Four cars are listed on the inventory, including a 1986 Rolls Royce valued at $23,000 and a 1969 Pontiac GTO valued at $24,000. The GTO is to go to a daughter, Shawnee Ashlee Corman of Wilmore, while the Rolls goes to the living trust.

A gold Rolex wristwatch with a listed value of $12,000 was bequeathed to a son, Jay Richard Corman of Nicholasville, according to the will.

The other son, Richard Justin Corman of North Carolina, gets a Cessna 172M airplane, according to the will filed in September in Jessamine County. A 1994 Ford Mustang Pace Car valued at $15,000 was to go to daughter April Leigh Corman Colyer of Nicholasville. An unidentified "motor vehicle that I primarily use for my personal transportation at the time of my death" was to go to daughter Amy Elizabeth Corman Page of Nicholasville. The only other car listed in the inventory is a 1981 Chevrolet Corvette valued at $14,000.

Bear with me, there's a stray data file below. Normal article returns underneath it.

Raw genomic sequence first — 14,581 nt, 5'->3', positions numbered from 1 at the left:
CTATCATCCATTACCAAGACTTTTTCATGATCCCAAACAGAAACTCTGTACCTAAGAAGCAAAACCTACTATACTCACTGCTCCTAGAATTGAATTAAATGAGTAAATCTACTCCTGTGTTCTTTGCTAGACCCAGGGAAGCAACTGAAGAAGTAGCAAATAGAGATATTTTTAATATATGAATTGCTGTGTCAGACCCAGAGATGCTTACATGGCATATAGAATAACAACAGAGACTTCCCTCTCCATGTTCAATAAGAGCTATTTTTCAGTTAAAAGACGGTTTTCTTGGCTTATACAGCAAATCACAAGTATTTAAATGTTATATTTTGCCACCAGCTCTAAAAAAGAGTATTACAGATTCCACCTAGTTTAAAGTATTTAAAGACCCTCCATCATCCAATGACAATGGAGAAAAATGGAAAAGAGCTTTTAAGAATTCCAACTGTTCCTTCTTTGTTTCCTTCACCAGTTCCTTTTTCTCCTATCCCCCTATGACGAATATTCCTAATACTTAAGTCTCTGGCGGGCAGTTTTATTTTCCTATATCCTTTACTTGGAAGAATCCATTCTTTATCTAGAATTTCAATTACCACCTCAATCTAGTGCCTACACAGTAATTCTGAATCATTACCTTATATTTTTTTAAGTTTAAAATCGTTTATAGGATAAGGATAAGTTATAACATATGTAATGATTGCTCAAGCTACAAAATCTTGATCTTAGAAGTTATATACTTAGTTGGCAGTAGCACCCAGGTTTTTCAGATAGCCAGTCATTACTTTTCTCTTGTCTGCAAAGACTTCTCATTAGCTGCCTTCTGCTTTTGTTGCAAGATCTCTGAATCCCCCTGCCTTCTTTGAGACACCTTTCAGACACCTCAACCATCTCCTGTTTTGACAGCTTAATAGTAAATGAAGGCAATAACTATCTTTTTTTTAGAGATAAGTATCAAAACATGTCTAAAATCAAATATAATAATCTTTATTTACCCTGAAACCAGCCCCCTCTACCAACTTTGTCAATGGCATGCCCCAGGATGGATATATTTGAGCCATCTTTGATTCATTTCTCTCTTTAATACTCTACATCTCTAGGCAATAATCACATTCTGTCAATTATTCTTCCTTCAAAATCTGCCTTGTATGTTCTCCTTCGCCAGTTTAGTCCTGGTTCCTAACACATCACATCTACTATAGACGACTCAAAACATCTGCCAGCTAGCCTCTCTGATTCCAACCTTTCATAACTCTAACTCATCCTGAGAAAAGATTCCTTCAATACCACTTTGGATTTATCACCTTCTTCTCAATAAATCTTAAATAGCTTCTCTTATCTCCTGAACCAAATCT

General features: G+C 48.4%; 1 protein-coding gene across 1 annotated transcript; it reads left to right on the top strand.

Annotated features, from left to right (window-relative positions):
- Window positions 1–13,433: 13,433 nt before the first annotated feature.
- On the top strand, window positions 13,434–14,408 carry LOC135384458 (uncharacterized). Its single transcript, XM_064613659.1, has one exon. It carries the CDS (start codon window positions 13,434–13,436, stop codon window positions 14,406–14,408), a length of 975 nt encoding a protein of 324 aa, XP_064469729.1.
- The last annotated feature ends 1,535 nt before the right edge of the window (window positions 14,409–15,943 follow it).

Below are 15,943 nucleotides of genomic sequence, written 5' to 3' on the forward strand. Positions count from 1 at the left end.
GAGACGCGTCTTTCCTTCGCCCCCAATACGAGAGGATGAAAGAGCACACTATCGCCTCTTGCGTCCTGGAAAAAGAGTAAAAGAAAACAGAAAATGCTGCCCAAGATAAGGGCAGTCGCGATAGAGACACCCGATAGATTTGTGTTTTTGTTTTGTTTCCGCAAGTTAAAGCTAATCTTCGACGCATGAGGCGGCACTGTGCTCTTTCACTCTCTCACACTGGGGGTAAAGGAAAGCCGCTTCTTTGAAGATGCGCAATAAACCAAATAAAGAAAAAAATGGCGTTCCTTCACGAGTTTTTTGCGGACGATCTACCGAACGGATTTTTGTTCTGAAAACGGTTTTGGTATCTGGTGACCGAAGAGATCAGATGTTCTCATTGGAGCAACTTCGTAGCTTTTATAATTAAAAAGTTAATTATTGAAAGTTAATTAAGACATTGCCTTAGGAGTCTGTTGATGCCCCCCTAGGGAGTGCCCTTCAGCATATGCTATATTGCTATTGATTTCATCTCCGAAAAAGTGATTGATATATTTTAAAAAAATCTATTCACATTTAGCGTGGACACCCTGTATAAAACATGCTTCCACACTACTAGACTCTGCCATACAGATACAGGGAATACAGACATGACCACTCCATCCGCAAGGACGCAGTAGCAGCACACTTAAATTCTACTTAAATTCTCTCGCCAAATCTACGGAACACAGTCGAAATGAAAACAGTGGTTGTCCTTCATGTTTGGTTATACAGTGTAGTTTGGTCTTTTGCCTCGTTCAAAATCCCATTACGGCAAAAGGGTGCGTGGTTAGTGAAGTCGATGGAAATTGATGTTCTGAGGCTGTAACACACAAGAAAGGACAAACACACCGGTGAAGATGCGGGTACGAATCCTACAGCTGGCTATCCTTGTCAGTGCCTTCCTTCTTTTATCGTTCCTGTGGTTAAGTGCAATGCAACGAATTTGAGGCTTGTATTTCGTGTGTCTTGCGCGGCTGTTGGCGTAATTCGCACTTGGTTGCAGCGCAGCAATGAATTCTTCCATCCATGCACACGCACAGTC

The rest of Rick Corman's tangible personal property — including books, jewelry, furniture, art objects, and hobby equipment — is to be divided among his five children.

Rick Corman bequeathed $1.5 million each to Amy Elizabeth Corman Page and Richard Justin Corman, to be paid in consecutive annual installments of $150,000.

In addition, Rick Corman bequeathed $1 million each to Jay Richard Corman, Shawna Ashlee Corman and April Leigh Corman Colyer, "but only if he or she has obtained a medical doctor degree from an accredited medical school prior to reaching the age of 35 years."

"I believe that an education as a medical doctor is a very useful and worthwhile accomplishment for any person," Corman's will says, and so he bequeathed the medical-education reward "to provide a strong incentive ... to achieve that accomplishment."

Tammie Taylor, who was in a longtime relationship with Rick Corman, has some personal property at Corman's principal residence. The will said Taylor has "the nonexclusive right to stay in and occupy said residence" not to exceed one year "from the date of my death." Corman named Taylor as chairman of the executors of his estate.